Tanners from India, Pakistan, Bangladesh work out ways for collaboration
It takes three to tango, if you go by the view of leading tanners from south India, Pakistan and Bangladesh. They were here to work out ways for mutual cooperation to increase the exports of leather and leather products.
Muhammad Naseem Shafi, CEO of the Shafi Group, Karachi, Syed Nasim Manzur, Managing Director of Apex Adelchi Footwear from Bangladesh, and M. Rafeeque Ahmed, Chairman, Council of Leather Exports (CLE), met for the first time to discuss strategies to combat the raw material shortage, price crunch due to recession in European markets and create a regional brand image.
Talking to The Hindu, Mr. Shafi said, “We are not here to compete with each other head-on in all areas, but to make use of market information and add value to our products to stay in the global competition. We have to think ahead and keep the leather sector going.”
With a turnover of $80 million, the Shafi Group employs 2,500 people. Its units are based in Karachi, Lahore and in China. The company is finding it difficult to source raw materials in the region due to short supply. And imported materials are turning out to be costlier.
“Still we are trying to increase our business by importing material. We are also focusing on new markets such as West Asia, Africa, Latin America and Iceland. As supply for the European market has fallen from 55 per cent to 45 per cent, we will focus on increasing business in China from 30 to 45 per cent,” he said.
Mr. Manzur, a Bangladeshi exporter, said: “The leather sector in South Asia is underperforming and that’s why we are here seeking to collaborate with each other. Though the global scenario is challenging, we are holding to our growth through value addition.”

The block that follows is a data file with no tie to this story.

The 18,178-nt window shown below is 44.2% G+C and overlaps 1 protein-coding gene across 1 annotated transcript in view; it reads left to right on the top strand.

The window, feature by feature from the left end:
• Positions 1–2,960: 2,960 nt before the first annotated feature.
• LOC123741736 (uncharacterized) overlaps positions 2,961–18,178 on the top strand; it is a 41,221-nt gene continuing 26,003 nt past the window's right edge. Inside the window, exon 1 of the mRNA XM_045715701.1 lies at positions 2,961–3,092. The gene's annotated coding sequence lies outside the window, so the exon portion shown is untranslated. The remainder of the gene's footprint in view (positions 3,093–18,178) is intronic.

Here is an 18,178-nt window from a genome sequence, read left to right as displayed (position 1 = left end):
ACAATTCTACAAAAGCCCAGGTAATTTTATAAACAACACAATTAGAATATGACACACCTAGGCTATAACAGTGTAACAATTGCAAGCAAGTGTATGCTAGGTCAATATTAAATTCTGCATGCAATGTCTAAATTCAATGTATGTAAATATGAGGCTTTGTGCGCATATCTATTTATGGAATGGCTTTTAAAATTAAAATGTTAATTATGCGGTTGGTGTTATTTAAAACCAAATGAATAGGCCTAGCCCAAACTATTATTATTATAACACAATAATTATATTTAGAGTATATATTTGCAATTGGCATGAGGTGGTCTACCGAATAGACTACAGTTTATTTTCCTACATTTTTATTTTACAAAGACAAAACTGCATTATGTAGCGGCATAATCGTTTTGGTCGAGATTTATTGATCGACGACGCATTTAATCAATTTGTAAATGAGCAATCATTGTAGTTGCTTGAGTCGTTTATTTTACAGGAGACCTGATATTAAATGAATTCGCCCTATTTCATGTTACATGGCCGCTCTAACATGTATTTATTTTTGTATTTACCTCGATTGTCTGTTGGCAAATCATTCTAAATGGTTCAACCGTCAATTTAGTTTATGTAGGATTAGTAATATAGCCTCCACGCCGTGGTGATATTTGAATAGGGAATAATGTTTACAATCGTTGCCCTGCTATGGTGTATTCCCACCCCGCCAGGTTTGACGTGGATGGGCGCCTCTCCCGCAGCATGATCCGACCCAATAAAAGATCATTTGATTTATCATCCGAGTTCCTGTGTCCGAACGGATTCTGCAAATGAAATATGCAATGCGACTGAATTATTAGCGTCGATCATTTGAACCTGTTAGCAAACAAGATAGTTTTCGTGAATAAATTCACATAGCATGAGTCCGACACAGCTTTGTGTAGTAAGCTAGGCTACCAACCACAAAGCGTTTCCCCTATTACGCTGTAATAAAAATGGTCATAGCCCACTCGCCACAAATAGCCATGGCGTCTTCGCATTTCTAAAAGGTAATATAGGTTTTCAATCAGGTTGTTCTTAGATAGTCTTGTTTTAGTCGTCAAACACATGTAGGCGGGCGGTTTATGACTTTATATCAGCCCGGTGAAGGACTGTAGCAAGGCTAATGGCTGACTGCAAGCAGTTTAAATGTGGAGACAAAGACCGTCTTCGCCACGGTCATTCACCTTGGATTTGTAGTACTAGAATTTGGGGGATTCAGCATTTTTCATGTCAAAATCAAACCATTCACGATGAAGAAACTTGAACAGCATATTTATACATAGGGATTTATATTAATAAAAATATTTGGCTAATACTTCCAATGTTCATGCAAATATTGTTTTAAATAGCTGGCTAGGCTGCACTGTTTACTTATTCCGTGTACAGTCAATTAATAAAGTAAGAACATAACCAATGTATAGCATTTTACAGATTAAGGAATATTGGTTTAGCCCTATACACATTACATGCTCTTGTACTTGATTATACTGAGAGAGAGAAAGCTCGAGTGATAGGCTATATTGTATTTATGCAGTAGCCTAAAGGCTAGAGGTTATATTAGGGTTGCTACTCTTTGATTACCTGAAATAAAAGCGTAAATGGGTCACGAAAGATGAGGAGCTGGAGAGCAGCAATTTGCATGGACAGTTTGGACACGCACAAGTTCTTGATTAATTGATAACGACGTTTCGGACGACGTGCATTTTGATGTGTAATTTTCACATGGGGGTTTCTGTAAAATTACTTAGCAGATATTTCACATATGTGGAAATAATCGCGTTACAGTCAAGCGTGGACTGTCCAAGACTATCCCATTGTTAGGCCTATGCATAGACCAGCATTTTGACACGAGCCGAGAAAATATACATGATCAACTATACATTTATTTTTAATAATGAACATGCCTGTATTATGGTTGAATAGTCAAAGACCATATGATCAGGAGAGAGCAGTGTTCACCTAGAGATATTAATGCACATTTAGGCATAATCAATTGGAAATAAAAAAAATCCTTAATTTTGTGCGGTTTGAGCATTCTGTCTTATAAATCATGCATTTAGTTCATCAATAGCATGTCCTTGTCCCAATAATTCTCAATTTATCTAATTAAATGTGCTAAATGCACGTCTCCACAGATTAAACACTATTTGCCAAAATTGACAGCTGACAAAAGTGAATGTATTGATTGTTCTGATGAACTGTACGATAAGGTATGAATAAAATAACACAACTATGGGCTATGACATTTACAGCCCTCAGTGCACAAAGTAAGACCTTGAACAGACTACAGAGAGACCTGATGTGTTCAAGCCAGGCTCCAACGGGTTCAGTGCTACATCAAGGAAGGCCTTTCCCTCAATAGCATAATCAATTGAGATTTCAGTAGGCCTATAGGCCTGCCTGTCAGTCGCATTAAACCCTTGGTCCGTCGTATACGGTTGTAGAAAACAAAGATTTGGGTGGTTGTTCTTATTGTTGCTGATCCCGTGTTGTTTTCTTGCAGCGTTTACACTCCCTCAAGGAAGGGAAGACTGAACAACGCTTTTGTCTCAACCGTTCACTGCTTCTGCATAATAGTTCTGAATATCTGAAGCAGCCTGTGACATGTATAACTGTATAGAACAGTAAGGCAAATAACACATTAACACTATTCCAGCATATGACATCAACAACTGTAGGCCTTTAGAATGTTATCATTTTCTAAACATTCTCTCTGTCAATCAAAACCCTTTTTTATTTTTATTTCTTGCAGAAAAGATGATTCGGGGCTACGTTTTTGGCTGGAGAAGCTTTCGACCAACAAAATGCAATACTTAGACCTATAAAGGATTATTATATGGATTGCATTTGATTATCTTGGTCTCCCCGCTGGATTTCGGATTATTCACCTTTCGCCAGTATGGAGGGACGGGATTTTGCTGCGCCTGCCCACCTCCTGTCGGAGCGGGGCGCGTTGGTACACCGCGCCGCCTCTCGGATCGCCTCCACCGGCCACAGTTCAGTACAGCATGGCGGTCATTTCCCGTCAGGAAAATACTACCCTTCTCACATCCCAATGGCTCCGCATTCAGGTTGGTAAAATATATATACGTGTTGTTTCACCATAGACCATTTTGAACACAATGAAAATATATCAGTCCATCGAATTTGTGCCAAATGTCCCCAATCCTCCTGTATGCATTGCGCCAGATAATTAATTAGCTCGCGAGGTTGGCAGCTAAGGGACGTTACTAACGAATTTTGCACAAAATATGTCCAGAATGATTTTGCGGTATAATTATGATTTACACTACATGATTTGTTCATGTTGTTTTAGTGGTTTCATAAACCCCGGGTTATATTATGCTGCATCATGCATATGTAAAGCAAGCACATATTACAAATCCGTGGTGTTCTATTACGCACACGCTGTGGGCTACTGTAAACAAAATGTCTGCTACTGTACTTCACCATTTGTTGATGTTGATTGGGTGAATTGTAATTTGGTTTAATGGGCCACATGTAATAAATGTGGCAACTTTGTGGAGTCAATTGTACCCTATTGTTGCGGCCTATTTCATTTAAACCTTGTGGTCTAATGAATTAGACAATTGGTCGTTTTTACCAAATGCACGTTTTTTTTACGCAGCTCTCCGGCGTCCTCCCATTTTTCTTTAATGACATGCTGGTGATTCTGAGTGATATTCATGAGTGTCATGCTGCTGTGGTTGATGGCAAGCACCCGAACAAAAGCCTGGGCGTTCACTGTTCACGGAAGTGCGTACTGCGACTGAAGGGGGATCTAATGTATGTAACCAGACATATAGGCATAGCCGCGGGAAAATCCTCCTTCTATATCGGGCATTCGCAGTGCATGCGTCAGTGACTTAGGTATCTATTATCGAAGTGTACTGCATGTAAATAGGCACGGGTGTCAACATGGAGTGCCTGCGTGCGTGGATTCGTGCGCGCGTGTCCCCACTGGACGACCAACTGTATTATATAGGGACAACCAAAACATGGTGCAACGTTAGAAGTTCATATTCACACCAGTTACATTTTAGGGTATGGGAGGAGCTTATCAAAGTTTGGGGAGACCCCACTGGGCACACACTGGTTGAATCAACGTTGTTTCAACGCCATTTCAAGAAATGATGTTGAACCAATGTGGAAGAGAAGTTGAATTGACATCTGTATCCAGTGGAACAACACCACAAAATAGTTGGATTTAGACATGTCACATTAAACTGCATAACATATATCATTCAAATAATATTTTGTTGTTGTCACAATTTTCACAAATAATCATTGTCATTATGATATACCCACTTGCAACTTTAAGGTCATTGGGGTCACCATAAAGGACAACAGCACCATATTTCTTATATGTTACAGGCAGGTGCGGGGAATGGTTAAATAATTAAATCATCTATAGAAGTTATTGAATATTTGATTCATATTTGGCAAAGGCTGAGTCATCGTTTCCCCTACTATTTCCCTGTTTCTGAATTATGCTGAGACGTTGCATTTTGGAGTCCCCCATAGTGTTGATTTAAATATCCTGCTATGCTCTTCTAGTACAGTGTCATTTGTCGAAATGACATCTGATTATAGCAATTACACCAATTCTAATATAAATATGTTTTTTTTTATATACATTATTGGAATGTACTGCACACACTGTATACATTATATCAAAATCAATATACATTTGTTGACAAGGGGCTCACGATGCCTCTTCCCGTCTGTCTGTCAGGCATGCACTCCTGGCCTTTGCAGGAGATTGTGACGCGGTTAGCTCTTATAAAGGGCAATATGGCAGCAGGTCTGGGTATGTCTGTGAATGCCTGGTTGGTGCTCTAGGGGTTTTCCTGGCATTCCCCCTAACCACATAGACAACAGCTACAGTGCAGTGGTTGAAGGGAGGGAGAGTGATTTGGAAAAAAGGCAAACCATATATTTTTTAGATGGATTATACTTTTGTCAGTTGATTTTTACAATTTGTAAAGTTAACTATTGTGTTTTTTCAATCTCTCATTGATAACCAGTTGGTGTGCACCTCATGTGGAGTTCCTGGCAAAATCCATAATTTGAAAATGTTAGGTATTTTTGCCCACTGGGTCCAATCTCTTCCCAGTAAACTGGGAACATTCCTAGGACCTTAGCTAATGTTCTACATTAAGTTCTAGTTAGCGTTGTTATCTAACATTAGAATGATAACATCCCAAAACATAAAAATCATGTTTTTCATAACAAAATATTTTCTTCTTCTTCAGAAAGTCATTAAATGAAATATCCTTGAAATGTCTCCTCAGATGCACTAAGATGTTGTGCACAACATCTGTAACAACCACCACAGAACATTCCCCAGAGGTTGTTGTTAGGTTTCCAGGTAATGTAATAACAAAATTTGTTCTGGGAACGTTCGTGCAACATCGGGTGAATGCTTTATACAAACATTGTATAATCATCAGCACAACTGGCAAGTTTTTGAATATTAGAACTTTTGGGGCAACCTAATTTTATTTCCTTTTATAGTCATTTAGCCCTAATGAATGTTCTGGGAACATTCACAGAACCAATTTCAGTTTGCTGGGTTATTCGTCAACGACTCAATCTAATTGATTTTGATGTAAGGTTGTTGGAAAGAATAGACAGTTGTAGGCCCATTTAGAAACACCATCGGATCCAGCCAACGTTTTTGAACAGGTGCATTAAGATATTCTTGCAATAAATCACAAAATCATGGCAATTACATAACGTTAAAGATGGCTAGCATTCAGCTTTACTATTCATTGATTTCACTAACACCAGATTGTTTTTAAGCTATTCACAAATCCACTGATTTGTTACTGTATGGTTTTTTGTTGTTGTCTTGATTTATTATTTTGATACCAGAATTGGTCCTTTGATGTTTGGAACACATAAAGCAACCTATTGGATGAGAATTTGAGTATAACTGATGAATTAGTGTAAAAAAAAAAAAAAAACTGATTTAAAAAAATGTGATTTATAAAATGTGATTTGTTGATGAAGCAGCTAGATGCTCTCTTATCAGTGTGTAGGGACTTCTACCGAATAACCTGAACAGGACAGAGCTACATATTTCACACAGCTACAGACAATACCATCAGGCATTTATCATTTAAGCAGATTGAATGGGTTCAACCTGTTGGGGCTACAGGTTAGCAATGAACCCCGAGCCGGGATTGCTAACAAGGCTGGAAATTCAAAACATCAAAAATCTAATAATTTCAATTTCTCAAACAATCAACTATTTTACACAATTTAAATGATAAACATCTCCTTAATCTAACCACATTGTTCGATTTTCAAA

Mr. Rafeeque Ahmed urged the leather industry in the region to explore ways and means to enhance its share in the global market by adopting measures such as market and product diversification strategies, reducing transaction costs, improving design efficiency and moving up the value chain.
In his inaugural address at the two-day event on ‘Strengthening their competitiveness of South Asia in leather and leather products’, organised by United Nations Conference on Trade and Development, Rajeev Kher, Additional Secretary, Ministry of Commerce said, “It is unfortunate that no sector in the South Asian region is adequately integrated in its production network and the situation in leather is no different.”
It was unnerving that even the leather industry with historic roots did not have an organisational perspective of the industry within the region. A framework for regional organisation that would foster integration was need of the hour.
South Asia was not only a production centre but also a major market that could sustain the industry. India, Pakistan and Bangladesh were significant markets and others were also growing.
Though the focus could be on exports, the domestic markets in the region could also be tapped.
The industry should cooperate to build a South Asian brand in the leather sector, Mr. Kher said.